Foot And Mouth Disease (FMD)
Foot And Mouth Disease
Foot-and-mouth disease (FMD) is a highly contagious animal disease that would have severe consequences were it to be introduced into Australia. There have been a number of outbreaks in FMD-free countries that have had large socio-economic impacts. The 2001 outbreak in the United Kingdom caused losses of more than 8 billion pounds (approximately $AUD 19 billion).
Australia estimates that a small FMD outbreak , controlled in 3 months, could cost around $AUD 7.1 billion, while a large 12 month outbreak would cost $AUD 16 billion. To manage the risk, both government and industry engage in significant prevention, planning and preparedness. Australia also maintains a strong Biosecurity program at the border to manage FMD risks, and also undertakes extensive planning and preparedness activities to ensure that should an incursion occur, the disease can be contained and controlled as quickly as possible.
What Is Foot-And-Mouth Disease?
Foot-and-mouth disease (FMD) is a highly contagious virus disease of animals. It is one of the most serious livestock diseases. It affects cloven-hoofed animals (those with divided hoofs), including cattle, buffalo, camels, sheep, goats, deer and pigs. It is found in many parts of the world, and has been reported in countries in Africa, the Middles East, Asia and South America. While it can cause serious production losses the most significant impact of the disease occurs because of its effect on trade in livestock and livestock products. Countries without the disease, which include many of Australia’s major trading partners do not import from, or severely restrict imports from FMD-infected countries.
There are seven serotypes of the virus: A, O, C, SAT1, SAT2, SAT3 and Asia1. These are further subdivided into more than 60 strains. The importance of these serotypes is that protection against one serotype (e.g. through vaccination) will not protect against infection with another serotype. Different serotypes dominate in different parts of the world.
What Species Are Affected?
FMD affects cloven-hoofed animals (those with divided hoofs), including cattle, buffalo, camels, sheep, goats, deer and pigs.
How Is It Transmitted?
FMD is a viral disease that spreads rapidly between animals. Virus is excreted in breath, saliva, mucus, milk and faeces. The virus can be excreted by animals for up to four days before clinical signs appear. Animals can become infected through inhalation, ingestion and direct contact. The disease spreads most commonly through the movement of infected animals. In sheep the symptoms can be absent or very mild, and undetected infected sheep can be an important source of infection.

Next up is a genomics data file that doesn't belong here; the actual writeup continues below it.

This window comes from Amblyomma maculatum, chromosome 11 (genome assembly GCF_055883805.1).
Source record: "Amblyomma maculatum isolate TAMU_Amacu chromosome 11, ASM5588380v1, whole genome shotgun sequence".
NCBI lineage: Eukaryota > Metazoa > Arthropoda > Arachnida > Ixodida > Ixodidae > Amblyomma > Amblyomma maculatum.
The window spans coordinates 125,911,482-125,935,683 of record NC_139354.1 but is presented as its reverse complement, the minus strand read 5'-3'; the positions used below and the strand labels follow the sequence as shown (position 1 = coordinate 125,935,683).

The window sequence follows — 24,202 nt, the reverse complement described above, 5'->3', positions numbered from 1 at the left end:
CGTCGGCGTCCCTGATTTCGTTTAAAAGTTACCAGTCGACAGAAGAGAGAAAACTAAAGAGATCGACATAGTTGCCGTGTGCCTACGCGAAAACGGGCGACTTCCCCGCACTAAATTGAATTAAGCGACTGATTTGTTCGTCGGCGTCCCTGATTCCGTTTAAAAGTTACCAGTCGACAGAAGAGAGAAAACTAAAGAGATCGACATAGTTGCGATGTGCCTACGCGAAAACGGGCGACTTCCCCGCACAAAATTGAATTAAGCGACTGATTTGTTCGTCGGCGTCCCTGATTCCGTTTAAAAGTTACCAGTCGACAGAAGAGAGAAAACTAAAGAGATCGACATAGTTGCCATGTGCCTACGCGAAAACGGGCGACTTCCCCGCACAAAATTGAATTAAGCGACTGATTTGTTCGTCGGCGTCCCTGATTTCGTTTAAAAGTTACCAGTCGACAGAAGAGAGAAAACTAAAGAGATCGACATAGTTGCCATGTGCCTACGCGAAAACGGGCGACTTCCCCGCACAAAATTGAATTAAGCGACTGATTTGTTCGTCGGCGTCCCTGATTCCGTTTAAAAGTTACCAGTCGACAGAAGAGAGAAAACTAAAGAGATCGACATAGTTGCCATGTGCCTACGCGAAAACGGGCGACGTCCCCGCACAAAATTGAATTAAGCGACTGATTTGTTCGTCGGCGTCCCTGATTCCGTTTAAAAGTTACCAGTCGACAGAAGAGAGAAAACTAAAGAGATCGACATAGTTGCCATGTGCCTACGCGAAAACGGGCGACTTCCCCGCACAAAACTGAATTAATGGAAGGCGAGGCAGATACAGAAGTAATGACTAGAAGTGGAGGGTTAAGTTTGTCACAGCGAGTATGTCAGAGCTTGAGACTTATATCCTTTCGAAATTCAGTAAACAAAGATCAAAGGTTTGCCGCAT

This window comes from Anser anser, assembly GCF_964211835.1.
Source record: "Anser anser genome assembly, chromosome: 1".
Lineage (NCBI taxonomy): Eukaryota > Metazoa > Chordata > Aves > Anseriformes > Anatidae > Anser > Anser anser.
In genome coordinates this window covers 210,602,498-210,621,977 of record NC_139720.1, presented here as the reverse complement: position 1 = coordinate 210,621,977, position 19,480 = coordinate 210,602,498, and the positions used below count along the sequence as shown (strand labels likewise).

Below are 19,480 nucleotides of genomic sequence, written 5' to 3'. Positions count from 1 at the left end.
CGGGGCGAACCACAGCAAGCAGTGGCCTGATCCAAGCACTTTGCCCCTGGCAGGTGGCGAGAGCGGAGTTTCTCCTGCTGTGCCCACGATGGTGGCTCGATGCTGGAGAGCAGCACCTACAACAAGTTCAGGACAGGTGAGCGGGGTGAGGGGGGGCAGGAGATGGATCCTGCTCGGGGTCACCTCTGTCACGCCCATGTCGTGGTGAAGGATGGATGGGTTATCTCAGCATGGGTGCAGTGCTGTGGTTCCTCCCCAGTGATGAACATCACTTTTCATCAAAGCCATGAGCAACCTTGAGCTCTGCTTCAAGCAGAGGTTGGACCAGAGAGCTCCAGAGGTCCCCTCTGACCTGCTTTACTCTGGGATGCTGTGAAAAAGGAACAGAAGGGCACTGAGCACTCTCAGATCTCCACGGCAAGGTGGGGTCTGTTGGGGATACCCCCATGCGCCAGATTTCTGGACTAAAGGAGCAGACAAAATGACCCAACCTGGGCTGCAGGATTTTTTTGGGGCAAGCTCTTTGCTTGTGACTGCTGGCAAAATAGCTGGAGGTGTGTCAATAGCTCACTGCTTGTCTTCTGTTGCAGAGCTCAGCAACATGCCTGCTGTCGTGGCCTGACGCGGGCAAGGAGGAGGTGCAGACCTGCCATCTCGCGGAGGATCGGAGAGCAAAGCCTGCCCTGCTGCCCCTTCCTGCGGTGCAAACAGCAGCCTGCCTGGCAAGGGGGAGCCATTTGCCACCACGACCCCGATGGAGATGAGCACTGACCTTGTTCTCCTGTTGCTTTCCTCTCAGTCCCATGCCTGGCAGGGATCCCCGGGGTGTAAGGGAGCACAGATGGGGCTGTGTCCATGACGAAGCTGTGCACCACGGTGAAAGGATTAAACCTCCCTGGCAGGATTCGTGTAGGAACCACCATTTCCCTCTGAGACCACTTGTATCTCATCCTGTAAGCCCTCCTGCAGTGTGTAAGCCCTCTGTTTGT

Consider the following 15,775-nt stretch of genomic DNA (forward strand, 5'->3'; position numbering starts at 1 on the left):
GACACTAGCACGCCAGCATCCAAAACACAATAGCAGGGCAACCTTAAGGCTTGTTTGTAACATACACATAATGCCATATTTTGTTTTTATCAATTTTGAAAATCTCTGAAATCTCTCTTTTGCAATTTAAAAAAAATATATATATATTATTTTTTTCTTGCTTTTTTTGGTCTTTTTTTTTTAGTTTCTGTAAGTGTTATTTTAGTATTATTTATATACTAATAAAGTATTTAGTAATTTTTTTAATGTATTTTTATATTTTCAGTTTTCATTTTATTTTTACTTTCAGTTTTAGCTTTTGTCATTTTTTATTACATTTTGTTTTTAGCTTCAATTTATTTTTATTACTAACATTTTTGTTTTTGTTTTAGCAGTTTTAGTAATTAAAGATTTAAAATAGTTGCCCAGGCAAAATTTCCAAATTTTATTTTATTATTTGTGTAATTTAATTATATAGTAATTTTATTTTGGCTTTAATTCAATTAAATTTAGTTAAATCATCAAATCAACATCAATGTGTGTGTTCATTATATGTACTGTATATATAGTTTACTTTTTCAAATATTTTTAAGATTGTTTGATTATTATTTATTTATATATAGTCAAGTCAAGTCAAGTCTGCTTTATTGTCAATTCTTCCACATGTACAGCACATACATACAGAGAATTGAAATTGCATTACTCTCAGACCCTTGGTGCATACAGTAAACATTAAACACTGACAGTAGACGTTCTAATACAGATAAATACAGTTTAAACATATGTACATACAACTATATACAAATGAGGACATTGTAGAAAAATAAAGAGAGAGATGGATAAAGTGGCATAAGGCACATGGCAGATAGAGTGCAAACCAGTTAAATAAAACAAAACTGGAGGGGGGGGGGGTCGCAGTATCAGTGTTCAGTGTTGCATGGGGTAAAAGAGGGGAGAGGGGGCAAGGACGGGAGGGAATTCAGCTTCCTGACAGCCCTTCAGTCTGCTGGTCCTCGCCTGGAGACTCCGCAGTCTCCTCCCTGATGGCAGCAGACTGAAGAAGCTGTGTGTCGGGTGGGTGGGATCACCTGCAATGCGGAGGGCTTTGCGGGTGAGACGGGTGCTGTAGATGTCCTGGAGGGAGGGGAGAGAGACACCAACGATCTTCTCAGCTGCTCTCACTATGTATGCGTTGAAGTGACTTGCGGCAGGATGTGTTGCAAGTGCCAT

FMD virus can also be spread on wool, hair, grass or straw; by the wind; or by mud or manure sticking to footwear, clothing, livestock equipment or vehicle tyres. Pigs are regarded as ‘amplifying hosts’ because they can excrete very large quantities of the virus in their exhaled breath. Cattle are very susceptible to, and able to be infected by breathing in small quantities of the virus. In some animals (‘carriers’), the virus can continue to be carried for long periods (months or years) after apparent recovery.
How Infectious Is It?
FMD spreads rapidly from one animal to another, especially in cool, damp climates and/or when animals are penned or housed closely together. The virus survives well at temperatures below 4 degrees Celsius, but is inactivated as temperatures rise. It is also rapidly inactivated at relative humidity less than 60 per cent.
Where Is The Disease Found?
It is reported in the Middle East, Africa, Asia and South America. Different strains of virus tend to dominate in different parts of the globe. Most recently, the outbreaks in Japan and Korea were due to FMD serotype O virus.
Is There Any Treatment Or Cure?
No. Vaccination is used in many countries to control the disease in an endemic situation. In order for a country to regain FMD-free status and limit the economic impacts, it is important to eradicate the virus as quickly as possible. Movement controls and removal of infected animals (along with other complementary control measures such as cleaning and disinfection) are essential to eradicate this disease. Vaccination can be an important tool to assist in containing and eradicating FMD.
Is Australia Prepared To Handle This Disease?
Australia has an internationally recognised capability to deal quickly and effectively with emergency animal disease outbreaks. Australia has in place detailed contingency plans and a comprehensive whole-of-government approach to managing animal health emergencies that are designed to ensure that resources from a wide range of agencies are available. DAFF collaborates with the states and territory authorities to coordinate national responses to animal health emergencies.
Does FMD Affect Humans?
Human infections have been reported but they are very rare and do not result in serious disease. Humans can carry the virus in their nose for up to 24 hours and can be a source of infection for animals. FMD in livestock is not a threat to human health.